Lynn Macy was a working woman, said she gave her life and youth to
the pancake house. So you might think it strange we would set out
on the highway. I did, anyway. But I would soon find out this was
no regular summer vacation. We were destined to go.
Mama had stuck her long blonde hair in a ponytail, packed
the whole caboodle into the car—the past, the present, the future—and
we were barreling down I-26 at seventy-five miles an hour, and she
had absolutely no idea where she was going, or maybe she did. Maybe
she knew deep down she wasn’t running away from her problems
but hauling them right along with her.
Rainey Dae Macy, my seventeen-year-old sister, hugged
a plastic baby doll in the back seat and watched the trees blur into
a long green line. She didn’t like change or surprise vacations,
but she kept her mouth shut anyway. She was used to doing whatever
pleased Mama, fearing her special needs made Mama’s life just
a little bit harder than most.
I was more or less a normal kid. Like most, I dreamed
of saving the world someday. Not like superwoman, but I don’t
know—making sure kids had clothes and enough to eat, making
sure people like Mama had good jobs that made money and made them
feel good when they went home each day, like they did something with
their brains—like they did something to help the world in some
small way. Not like they were wasting every second of every day of
every year of their lives—like Mama had said, oh, more than
a time or two.
Two nights before we left Cypresswood, Mama was
tucking Rainey into her princess sheets on the top bunk when she asked
her how many days there were until Christmas.
“About six months,” Mama said.
“How many days?” Rainey insisted.
She liked to count things. She was good at it. And she counted days
like seconds, like sand.
“Let’s see…a hundred and ninety,
Rainey started to whine, “That long? I want
My mother was sensitive to any talk about Christmas
presents. She’d hear one and add it to her master list. That
way, come holiday time, she wasn’t scrambling to save money
and frantic to buy. So she asked, full of hope, “Why, is there
something you want for Christmas, honey?”
“Yeah, but…I cain’t tell you,”
“I made a wish. On a dandelion. Won’t
come true if I say it.”
“If you tell me, honey, I can help you write
a letter and make sure Santa knows about it.”
“Huh-uh,” said Rainey. “God
knows. He tell Santa.”
I was lying in the bottom bunk, listening to the
whole thing. I was wise for my age. Not meaning any harm, Mama often
said things in my presence that aged me, partly because she was a
single mother doing the job of two, and partly because she had a special
needs child and a crappy job and she was going gray early. Sometimes,
she’d just about talk to the wind in order to get it all out.
So I, Janie Doe Macy, listening to the wish conversation
and knowing my mother the way I did—how hard she worked, how
hard she tried—felt sorry for her.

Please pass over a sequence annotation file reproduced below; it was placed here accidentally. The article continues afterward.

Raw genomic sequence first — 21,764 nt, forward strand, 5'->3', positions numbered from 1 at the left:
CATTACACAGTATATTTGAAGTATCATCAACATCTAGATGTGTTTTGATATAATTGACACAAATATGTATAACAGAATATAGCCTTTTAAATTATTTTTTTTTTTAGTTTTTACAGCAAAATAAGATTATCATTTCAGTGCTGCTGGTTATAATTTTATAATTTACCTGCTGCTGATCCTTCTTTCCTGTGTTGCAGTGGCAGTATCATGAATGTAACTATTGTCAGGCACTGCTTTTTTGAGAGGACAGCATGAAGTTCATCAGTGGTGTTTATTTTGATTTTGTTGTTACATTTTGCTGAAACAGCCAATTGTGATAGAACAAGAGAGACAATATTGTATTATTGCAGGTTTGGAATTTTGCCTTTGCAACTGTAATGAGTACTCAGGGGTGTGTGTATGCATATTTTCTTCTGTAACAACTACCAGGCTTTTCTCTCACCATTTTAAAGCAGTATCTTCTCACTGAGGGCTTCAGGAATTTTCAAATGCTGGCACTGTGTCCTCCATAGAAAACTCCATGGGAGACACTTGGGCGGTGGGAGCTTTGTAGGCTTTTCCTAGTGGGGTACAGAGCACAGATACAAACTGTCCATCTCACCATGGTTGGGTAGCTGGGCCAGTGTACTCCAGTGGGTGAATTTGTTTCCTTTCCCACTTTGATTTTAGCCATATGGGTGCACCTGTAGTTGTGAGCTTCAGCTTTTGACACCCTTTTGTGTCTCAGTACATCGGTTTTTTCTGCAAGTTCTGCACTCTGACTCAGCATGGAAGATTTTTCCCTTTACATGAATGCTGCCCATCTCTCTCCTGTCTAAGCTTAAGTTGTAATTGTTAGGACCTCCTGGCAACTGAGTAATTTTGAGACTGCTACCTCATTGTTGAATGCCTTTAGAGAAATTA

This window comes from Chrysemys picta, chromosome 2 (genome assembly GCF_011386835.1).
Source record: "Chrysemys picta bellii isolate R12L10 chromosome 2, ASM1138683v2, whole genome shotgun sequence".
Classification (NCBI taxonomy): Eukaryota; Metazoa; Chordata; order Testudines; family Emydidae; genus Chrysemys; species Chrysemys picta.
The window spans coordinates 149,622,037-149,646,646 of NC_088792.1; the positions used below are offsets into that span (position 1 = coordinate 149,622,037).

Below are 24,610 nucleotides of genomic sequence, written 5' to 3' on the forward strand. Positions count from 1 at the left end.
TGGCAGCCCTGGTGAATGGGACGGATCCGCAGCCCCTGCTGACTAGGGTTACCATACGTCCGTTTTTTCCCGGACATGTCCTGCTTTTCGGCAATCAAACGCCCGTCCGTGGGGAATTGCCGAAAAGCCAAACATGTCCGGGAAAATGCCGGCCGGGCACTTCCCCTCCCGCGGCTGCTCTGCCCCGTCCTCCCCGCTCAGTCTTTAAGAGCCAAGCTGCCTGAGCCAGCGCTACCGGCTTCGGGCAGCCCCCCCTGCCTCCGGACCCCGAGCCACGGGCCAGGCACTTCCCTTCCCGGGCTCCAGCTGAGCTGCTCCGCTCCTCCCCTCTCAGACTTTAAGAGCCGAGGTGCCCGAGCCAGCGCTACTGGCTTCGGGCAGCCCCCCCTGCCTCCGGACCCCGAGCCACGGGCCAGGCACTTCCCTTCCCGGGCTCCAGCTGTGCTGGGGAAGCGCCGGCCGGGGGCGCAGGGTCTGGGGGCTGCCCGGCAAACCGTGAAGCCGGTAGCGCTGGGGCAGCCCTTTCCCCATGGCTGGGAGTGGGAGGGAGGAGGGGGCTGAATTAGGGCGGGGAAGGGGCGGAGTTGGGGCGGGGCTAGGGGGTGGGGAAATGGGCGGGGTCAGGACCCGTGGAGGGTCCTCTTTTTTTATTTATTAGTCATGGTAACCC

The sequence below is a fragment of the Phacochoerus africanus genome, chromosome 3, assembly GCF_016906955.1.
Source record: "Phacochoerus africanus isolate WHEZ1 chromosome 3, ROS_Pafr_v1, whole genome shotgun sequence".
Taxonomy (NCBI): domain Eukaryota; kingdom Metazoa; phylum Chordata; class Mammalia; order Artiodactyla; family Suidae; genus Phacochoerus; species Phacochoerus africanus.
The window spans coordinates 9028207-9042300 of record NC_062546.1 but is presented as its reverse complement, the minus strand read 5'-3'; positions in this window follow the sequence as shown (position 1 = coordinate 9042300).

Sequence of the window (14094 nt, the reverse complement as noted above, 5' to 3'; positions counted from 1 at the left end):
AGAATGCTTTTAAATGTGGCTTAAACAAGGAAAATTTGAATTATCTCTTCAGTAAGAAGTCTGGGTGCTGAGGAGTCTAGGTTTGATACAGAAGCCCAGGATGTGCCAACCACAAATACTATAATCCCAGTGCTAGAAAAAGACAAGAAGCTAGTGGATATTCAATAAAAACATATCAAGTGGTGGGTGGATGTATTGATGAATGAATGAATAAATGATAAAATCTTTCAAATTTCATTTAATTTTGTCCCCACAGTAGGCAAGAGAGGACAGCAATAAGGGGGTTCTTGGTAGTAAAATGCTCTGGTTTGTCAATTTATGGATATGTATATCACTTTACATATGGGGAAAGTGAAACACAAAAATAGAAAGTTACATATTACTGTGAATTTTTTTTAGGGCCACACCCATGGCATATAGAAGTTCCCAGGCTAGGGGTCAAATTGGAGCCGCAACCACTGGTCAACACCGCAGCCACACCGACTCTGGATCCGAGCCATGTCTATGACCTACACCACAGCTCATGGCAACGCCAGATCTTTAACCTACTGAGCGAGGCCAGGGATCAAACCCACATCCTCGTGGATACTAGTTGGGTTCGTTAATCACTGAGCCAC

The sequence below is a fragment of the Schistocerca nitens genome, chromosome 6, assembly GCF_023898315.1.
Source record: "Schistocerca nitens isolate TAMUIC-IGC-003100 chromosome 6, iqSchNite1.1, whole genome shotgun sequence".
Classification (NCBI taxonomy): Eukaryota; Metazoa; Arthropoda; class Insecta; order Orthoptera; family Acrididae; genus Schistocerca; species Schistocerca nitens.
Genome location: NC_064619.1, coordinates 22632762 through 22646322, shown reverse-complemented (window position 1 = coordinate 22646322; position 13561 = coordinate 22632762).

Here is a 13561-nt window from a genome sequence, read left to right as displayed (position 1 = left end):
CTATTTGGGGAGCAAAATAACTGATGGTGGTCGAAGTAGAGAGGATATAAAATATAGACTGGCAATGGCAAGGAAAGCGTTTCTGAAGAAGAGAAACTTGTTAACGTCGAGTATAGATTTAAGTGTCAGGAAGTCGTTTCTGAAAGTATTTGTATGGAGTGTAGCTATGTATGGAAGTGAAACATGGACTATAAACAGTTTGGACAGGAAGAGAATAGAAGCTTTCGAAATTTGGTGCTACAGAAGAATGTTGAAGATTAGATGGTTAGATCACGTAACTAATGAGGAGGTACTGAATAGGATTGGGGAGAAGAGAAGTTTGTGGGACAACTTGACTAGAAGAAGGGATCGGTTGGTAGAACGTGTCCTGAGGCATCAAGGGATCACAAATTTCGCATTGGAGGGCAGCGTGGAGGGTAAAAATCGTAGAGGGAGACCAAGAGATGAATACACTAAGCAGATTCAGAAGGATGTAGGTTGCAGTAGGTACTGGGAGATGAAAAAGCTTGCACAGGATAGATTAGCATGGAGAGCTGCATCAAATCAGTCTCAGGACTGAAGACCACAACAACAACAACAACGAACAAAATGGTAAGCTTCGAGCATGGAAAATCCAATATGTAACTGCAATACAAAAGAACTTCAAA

“Don’t worry, Mama,” I said.
“I’ll get her to tell me. I can help you make sure Santa
gets the message.”
Mama kissed Rainey on the cheek and on her flattened
nose and on her upturned eyes.
“Night, Mama. Don’t forget Janie light.”
Rainey knew I was deathly afraid of the dark.
“Goodnight, sweet Janie. Don’t let
the bedbugs bite.”
“’Night,” I said.
Mama reached down and turned on the night-light,
then she stood there at the door, not leaving, and smiled at us in
a strange sort of way. She started counting on her fingers. Then she
spouted out, “Oh good gosh, I’m late. I’m never
late.” She reminded me of the rabbit in Alice in Wonderland,
and I wondered what she could be late for at this hour. The light
from the window was turning sapphire blue.
When the door closed, I looked up to the top bunk
and whispered, “Rainey, you can tell me your wish. Sisters don’t
“Huh-uh. I wished on the dandelion. It won’t
“Rainey, just tell me. Please?”
It was quiet from the top. Then Rainey leaned
over the edge and looked at me. Concern spread like butter across
her face. “Oh, I prob-ly won’t get it. I wish… I
wish I had wings and flied around.”
“Oh. Really? Like an airplane? Like a bird?”
I bit my lip and turned my head to the wall, heartsick, knowing the
wings she wanted couldn’t possibly come true. Not even Santa
could pull that one off.
“Like a angel.” I heard Rainey lay
back on her pillow.
“Gee, Rain. I don’t know if that one
can happen. I used to wish the same thing when I was little. But I’ve
had dreams where I’ve been flying. Have you ever had one of
those? You’re high up over the trees and the buildings and it
feels like you can do anything at all, like nothing is impossible?”
“No.” Rainey sniffled. The room was
“You should tell Mama about the wings,”
I said. “You know if she can help it come true, she will. Remember
how she put you in the Olympics and you won that pretty medal for
running? Member that?”
“Yeah, I member.”
My sister and I stopped talking after that and
settled in for sleep. Knowing Rainey, she was praying even harder
for her wings, never minding she couldn’t get them.
In the bottom bunk, I lay there trying to remember
that feeling, what it felt like to fly. And I fell asleep hoping,
just maybe, I’d have one of those carefree, light-as-air flying
dreams again like I used to when I was much younger than the wise
old age of eight-and-a-half. For some reason, I suspected my wings
were too short to ever catch air and lift me off the ground—that
some children, no matter how hard they try, will never fly.
Copyright ©2009 Nicole
Seitz. Reprinted with permission from Thomas Nelson.